With seemingly the only certainty in the world right now being that we are not going to be spending time outside the ways we normally would for some time, it has been a strange couple of weeks for the outdoor industry. Both financially and personally—as people who are accustomed to living active lives, it can also be very difficult to shelter in place and not be able to get out and help.
Isaac Howe, CEO and founder of Orucase, a brand that makes bike bags and travel cases, has been dealing with these anxieties along with those of any small business owner at the moment. Fortunately, he realized he was in a position to shift his manufacturing capacity to help address the shortage of medical supplies. Orucase’s products are chiefly sewn together using high tech sewing machines in production facilities in Tijuana and San Diego. Howe, who previously worked in sales for medical laboratories and has a lot of experience using masks, had a very clear grasp of how the same manufacturing process he uses for his bike accessories could be re-tooled to make face masks to help combat the COVID-19 pandemic. “We wanted to help” he said. “This is the only way we know how.”
“We wanted to help. This is the only way we know how.”— Orucase CEO Isaac Howe
“We have been working on [masks] for about two weeks because we haven’t had any sales for that long,” Howe says. For now, the company is using materials on hand to make the best masks they possibly can for anybody who wants one. They aren’t hospital-grade yet, but studies have shown that while less effective than certified personal protective equipment (PPE), cloth masks provide at least some protection. Having said that, wearing a homemade mask is in no way a substitute for certified equipment, and remaining at a distance from infected patients, and proper sanitization methods are absolutely necessary.
“When doctors are facing not having PPE, I think they should use whatever they can, and if it is homemade, it’s better than nothing,” said Raina MacIntyre, head of the Biosecurity Research Program at the University of New South Wales in Australia.
The masks are made with a cotton material that is washable and breathable and includes a three-layer, non-woven activated carbon filter element. The activated carbon filter material blocks particulate matter and other airborne contaminants.
“Even if these materials fall short of what is needed in a hospital, our country depends on people like delivery people and mail carriers,” explains Howe.
Orucase has made the masks available for sale on their website, and they’ve also made it easy for anybody who wants to donate the cost of a mask rather than purchase one for themselves.
“There’s a retirement home here who called me and told me they need 500 masks by Friday, or they are going to run out,” Howe says. “Our goal is 500,000 masks per week once our facility is in full swing. We have 20 people working the night shift right now making masks, we are bringing people back for a full staffed night shift.”
Howe said that right now, the rate-limiting step is the filter element.
“We are having a hell of a time trying to get FDA-compliant materials. We need a triple layer non-woven material called SMS (Spunbound Meltbound Spunbound). We are trying to accelerate building a supply chain, taking months of conversations and turning them into a ‘right now’ conversation.”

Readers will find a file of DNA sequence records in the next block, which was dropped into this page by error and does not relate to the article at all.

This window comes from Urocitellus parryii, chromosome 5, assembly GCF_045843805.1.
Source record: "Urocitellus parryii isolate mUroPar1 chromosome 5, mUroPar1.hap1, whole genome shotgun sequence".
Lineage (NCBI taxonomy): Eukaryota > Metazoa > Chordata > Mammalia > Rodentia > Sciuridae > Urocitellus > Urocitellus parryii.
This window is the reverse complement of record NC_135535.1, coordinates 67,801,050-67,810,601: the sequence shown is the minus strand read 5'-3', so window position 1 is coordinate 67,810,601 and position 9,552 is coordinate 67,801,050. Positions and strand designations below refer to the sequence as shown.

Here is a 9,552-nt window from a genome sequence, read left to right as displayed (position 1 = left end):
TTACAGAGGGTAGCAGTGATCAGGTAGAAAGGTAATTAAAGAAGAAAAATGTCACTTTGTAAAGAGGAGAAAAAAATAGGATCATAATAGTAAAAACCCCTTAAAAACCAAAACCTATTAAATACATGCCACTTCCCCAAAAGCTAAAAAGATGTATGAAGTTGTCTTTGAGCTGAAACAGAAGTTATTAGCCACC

As a small business, Orucase was able to react quickly, since they remain flexible, able to retool more quickly than far larger operations. Plus, with fewer employees, small shops like Orucase often have people wearing a ton of hats at once already, so pivoting to something entirely new is a practiced art.
Retooling, however, is still in progress, but hasn’t been insurmountably difficult.
“We are trying to recommission our ultrasonic welder to make things faster, but the major retooling so far has been training the workers to make the products and putting new patterns into the cutters. We need to make sure we maintain an aseptic environment; [it’s not easy] because we have 100 individuals to train almost overnight. We still have a lot to learn and would love to hear from people who manufacture these things on a bigger scale.”
Financially, the business is not profiting from selling the masks. They are giving away 20 for every one they sell. “We don’t even know what the cost is on these yet. We have calculated some costs, but then a next-day air shipment of a ton of fabric doubles that cost and when that’s what we need to do that, that is what we do. We are looking out for each other here; it is our responsibility to keep our neighbors safe so that we can stay safe.”
Howe hopes this will result in increased sales in the long run, keeping them in business after an abrupt halt to the outdoor economy nobody saw coming. “We are going to make it through this and I do certainly hope that when people fly again they decide to go with [our travel cases].”
So far, the masks are being sent directly to healthcare workers as hospitals have purchasing agreements and complicated prior authorization processes in place.
The masks for sale on Orucase’s website sell for $20 with that purchase guaranteeing a donation of 20 masks. Healthcare workers or those in need of masks can reach out to Orucase directly.
Other outdoor brands have also stepped up voluntarily.
Eddie Bauer, for example, is able to partner with one of their Chinese manufacturers to produce thousands of the very much in demand N95 medical-grade masks.